OpenMP is a method of using multiple-threads to speed up processing. Within a thread there are certain functions (instructions) that the processor can use which can work on multiple data points at the same time. This way of doing parallel computation is known as SIMD or “Single Instruction Multiple Data.” For example, one instruction “vpmaxub”, or alternatively accessed in C as “_mm256_max_epu8” computes the maximum of 32 8-bit unsigned integers “at once.” More specifically, the computation has some and others have specific latencies and throughputs, and these values may differ depending on the processor. So in some cases a function doing 32 operations “at once” may not be 32x faster than the function that does 1 operation, but it may be 8x faster, or 16x, or perhaps even 24.5x (some random number between 1x and 32x) faster.

Two other important disclaimers are needed when running SIMD. First, I’ve seen numerous examples of forcing code to be processed only with SIMD instructions. I haven’t timed the code I’ve seen but in many cases it is possible to generate SLOWER code by using SIMD, rather than faster (I think this is most likely especially true with excessive shuffling of bytes within a register). Ultimately profiling in this case is important.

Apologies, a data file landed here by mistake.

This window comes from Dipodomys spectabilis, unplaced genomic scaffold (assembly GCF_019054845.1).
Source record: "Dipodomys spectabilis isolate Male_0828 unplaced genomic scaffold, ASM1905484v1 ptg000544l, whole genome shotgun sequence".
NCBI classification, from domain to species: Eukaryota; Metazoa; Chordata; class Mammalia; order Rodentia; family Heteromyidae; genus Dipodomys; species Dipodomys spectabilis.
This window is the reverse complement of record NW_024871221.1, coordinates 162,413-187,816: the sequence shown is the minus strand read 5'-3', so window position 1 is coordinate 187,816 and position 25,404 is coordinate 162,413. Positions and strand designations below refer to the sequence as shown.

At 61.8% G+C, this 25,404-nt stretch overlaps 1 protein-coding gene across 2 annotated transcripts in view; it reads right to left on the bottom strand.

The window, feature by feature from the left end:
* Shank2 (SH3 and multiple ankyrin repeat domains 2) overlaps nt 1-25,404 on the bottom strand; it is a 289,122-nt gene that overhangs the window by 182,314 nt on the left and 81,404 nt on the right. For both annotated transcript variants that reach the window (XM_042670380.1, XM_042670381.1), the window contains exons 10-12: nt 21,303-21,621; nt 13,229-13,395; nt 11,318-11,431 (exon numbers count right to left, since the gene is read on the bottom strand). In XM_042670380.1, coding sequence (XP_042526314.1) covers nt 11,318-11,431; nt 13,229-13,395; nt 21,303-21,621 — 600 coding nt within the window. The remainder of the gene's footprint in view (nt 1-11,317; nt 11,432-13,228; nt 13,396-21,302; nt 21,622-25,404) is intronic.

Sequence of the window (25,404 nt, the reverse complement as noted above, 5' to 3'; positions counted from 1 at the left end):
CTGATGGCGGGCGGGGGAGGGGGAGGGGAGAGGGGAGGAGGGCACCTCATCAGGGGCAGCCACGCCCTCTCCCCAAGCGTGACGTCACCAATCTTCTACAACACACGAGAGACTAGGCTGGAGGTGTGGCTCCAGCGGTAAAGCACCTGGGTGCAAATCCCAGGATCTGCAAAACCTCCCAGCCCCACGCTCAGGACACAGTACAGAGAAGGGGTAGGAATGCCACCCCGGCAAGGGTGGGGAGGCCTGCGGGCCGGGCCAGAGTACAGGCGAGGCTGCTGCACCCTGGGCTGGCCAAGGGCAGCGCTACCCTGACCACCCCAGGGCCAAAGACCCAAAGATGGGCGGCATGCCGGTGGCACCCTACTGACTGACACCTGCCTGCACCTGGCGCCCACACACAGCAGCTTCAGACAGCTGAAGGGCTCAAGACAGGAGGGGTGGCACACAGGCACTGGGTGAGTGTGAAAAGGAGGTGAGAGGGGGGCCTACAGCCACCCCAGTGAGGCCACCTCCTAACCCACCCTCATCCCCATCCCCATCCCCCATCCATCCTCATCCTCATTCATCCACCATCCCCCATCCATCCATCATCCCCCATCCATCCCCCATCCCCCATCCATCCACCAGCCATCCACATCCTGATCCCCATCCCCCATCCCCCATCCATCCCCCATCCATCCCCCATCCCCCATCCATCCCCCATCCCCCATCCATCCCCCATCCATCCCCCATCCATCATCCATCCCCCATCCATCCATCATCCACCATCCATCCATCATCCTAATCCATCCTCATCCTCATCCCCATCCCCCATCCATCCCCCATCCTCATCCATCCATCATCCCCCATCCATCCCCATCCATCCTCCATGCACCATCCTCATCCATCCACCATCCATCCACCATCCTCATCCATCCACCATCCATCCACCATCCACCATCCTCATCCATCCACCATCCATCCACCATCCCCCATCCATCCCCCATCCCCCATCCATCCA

Second, not all processors support these instructions, and new instructions get added from time to time. One of the latest instruction sets to be added is called AVX-512. As the name suggests it uses registers which can hold 512 bits (or 64 bytes - not bits - of data!). Thus one could use AVX-512 to process 8 doubles at once. At this time (February 2018) AVX-512 is only available on special processing boards (i.e. Xeon Phi) or very new server-grade processors. The first consumer grade processor support is coming this year. However, even when these new processors are released you will only be able to use AVX-512 instructions on computers with those processors. Older instructions must be used for older processors. Consumer grade processors with the previous set of instructions (AVX2 - with 256 bit wide registers) were first released in 2013.